Virtual reality really lends itself towards the shooter and rhythm genres. It immerses you in the game in a way you can’t achieve with just a controller. These genres are normally very different from one another, but Cloudhead Games decided they would combine them for their latest game, whilst also drawing inspiration from “God-mode” films like John Wick and Equilibrium. The result feels like Superhot and Beat Saber had a baby, and that’s certainly not a bad thing.
Pistol Whip is an on-rails shooter set to the rhythm of dance tunes from artists like HVDES, Black Tiger Sex Machine, Draeden, LeKtriQue, Sam Lamar, and Apashe. Rather than one lengthy campaign, there are 15 individual scenarios instead, each set to an individual track. Whether it’s clearing enemies from the town’s retail district or a trip through a ruined church and its graveyard, the aim is to make players feel “breathtaking” as they take down enemies with their PlayStation Move pistols.
Pistol Whip Review – The Most Stylish Hitman
To the beat of the track, players need to shoot enemies, reload, avoid bullets, and dodge obstacles. With auto aim activated by default, you immediately feel like you’ve been a gun-toting hitman for years. Enemies quickly fall victim to your gunfire. Every now and again, enemies will spawn within arm’s reach, giving a great opportunity to pistol whip them instead, something that never gets old. Unfortunately, one of the game’s few faults is that these don’t always register. Several times I’ve pistol whipped through an enemy, rather than taking them down.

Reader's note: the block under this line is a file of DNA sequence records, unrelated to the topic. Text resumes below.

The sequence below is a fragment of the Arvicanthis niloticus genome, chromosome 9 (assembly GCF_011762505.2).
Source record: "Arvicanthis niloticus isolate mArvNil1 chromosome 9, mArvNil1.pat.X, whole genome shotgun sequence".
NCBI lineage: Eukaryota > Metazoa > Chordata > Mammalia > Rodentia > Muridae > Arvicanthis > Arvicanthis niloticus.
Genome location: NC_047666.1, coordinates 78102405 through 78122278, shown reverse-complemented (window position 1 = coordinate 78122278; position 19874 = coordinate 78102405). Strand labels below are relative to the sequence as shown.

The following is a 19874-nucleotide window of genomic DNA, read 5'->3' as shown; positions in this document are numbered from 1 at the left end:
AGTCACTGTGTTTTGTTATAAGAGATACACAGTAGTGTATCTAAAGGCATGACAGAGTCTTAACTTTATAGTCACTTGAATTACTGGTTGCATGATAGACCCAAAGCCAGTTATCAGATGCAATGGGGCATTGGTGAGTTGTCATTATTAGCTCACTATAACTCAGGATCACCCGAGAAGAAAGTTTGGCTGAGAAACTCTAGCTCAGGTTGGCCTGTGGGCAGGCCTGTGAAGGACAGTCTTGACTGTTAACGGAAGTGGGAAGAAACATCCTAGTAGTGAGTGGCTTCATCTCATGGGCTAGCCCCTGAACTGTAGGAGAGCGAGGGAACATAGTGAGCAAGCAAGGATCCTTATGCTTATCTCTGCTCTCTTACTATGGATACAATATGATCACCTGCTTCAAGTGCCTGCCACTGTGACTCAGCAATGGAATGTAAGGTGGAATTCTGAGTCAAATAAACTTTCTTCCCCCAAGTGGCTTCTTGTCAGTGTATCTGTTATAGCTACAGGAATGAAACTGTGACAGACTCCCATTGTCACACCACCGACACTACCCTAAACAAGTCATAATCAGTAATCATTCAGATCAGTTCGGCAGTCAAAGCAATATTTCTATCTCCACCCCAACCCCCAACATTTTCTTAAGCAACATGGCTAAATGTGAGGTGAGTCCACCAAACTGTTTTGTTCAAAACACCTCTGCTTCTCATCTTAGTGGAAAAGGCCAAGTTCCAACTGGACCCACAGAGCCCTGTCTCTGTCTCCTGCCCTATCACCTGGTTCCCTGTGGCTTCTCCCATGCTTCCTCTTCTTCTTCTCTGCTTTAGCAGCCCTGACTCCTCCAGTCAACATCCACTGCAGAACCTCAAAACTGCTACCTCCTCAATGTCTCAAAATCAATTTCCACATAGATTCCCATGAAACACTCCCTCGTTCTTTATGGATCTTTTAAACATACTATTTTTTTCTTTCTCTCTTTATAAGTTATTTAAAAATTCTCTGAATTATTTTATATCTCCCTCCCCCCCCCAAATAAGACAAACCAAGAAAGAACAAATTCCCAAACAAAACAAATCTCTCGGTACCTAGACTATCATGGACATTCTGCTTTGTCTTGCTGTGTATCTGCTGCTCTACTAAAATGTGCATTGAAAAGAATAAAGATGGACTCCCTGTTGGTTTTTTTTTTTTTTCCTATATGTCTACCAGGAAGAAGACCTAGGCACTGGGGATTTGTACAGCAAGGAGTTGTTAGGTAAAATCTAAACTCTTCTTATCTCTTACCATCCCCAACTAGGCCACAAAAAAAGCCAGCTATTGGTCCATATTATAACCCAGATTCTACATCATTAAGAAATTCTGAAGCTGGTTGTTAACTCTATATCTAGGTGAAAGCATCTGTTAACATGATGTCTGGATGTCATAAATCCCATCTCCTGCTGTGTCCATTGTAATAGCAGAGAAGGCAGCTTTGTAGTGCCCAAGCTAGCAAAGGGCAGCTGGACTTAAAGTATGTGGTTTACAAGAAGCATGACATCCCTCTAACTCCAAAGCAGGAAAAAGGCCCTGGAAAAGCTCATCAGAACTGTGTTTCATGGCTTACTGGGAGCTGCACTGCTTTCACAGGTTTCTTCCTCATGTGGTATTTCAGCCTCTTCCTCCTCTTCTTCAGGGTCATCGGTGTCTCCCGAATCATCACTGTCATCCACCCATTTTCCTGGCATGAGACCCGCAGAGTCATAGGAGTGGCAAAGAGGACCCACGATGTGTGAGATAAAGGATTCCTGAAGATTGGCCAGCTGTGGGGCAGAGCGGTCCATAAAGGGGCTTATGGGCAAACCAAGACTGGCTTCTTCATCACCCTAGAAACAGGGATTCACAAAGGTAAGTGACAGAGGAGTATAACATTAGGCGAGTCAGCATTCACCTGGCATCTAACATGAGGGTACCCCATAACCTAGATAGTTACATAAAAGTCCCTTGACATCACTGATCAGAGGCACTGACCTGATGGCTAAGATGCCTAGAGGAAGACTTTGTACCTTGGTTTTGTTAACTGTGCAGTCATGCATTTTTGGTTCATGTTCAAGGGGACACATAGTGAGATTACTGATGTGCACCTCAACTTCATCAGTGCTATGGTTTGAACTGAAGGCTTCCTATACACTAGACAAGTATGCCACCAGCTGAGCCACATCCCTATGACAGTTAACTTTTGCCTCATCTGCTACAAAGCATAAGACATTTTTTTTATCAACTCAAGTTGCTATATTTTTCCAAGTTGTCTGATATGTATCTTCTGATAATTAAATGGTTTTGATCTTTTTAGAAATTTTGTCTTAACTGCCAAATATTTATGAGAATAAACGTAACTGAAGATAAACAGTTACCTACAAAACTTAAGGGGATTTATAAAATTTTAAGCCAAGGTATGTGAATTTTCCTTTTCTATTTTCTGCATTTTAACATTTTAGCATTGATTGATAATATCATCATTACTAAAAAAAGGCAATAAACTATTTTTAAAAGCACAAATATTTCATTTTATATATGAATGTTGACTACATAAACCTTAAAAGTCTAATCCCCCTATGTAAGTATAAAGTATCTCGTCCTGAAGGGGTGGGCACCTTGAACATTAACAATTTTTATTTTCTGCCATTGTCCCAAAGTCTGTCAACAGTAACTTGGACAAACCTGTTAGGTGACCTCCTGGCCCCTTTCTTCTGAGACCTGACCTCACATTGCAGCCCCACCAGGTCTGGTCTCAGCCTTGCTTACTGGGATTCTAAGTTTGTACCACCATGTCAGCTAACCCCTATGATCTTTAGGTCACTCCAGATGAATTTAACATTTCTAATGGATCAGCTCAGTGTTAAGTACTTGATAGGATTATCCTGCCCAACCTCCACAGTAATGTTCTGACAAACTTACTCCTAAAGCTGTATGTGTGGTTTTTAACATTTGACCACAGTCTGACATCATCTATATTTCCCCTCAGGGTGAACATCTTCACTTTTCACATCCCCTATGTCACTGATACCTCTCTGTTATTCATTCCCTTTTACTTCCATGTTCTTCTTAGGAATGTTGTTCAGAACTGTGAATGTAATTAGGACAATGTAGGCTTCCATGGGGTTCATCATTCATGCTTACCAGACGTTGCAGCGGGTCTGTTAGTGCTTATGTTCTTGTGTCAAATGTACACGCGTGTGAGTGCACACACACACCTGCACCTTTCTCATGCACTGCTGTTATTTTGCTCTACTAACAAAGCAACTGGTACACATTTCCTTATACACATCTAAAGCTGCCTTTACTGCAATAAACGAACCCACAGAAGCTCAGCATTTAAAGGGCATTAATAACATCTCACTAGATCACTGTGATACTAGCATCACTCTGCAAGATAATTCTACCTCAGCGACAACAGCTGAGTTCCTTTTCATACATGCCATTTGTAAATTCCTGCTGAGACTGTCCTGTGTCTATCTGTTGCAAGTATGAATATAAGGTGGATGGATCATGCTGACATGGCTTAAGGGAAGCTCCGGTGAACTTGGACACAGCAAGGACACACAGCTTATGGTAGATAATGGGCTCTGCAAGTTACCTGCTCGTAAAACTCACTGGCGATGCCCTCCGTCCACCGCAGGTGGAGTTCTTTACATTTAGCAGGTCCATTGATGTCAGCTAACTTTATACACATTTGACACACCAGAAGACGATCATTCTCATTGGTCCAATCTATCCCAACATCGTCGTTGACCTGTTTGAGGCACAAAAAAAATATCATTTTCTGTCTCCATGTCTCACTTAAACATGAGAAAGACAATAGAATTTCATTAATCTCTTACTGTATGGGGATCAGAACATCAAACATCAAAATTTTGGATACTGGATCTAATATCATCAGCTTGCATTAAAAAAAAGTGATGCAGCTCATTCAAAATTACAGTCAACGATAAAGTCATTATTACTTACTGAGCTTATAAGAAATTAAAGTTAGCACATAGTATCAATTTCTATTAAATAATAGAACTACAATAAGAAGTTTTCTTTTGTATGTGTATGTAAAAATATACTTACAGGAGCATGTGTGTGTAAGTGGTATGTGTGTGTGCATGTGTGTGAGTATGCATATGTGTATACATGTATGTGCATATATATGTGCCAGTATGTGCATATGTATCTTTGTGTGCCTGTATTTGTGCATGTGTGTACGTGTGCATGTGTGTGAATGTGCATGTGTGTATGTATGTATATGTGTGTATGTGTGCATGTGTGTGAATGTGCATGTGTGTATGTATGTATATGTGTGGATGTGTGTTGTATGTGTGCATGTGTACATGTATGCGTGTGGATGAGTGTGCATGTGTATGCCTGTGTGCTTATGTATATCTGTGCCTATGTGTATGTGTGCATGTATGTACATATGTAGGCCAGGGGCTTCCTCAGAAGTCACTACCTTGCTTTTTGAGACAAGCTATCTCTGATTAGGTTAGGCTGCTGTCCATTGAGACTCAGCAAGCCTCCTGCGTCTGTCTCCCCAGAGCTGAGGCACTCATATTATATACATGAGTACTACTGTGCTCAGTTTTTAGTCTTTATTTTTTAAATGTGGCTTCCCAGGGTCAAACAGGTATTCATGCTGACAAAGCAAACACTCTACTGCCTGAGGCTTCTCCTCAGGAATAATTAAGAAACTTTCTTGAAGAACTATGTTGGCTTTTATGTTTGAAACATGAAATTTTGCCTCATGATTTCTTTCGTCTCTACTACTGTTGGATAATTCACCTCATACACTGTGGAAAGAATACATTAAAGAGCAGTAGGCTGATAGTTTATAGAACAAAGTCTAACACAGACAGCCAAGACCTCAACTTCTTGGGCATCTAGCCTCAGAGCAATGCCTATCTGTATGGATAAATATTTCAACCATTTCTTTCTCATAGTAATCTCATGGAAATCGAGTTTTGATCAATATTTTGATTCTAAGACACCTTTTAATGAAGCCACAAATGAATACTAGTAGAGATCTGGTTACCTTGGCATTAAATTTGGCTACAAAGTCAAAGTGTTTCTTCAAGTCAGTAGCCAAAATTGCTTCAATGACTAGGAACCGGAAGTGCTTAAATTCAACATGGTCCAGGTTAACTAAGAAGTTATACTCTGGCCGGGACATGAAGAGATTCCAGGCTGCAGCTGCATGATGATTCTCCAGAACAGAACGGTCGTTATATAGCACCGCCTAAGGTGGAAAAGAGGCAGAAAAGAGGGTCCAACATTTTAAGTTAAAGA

The track can’t be failed if you don’t stick to the beat. Ignoring the rhythm of the track completely and just shooting enemies is completely possible, but the resulting overall score won’t be as good. Dispatching an enemy with a headshot on the beat awards a maximum 200 points. Points are then deducted for being off the beat or hitting a limb instead. Being hit by a stray bullet isn’t a catastrophe as armor can be restored by taking down more enemies. Getting hit again before that armor is fully restored means death and the end of the scenario.
You’ll always want to have one more go because the game is extremely addictive and fun. A failed scenario will usually result in trying again and again until you’re triumphant. A higher score (and that elusive S rank) will only be obtained through practice. Only a flawless run, where all enemies are taken down, will achieve the top score. This means learning the levels and recognizing the enemy spawn points.
The latter is made much easier thanks to the game’s simplistic art style, which is similar to Superhot. Each scene is made up of just a handful of colors from a small palette. Despite the different themes, the buildings are made up of similar building blocks. If there’s a building with a ground level window, you can bet there’ll be an enemy appearing there as you approach. Holes in the floor? They’ll be enemies in the cellar too. Once those building blocks are familiar, it’s easy to predict where enemies are likely to show up, even when playing the level for the first time.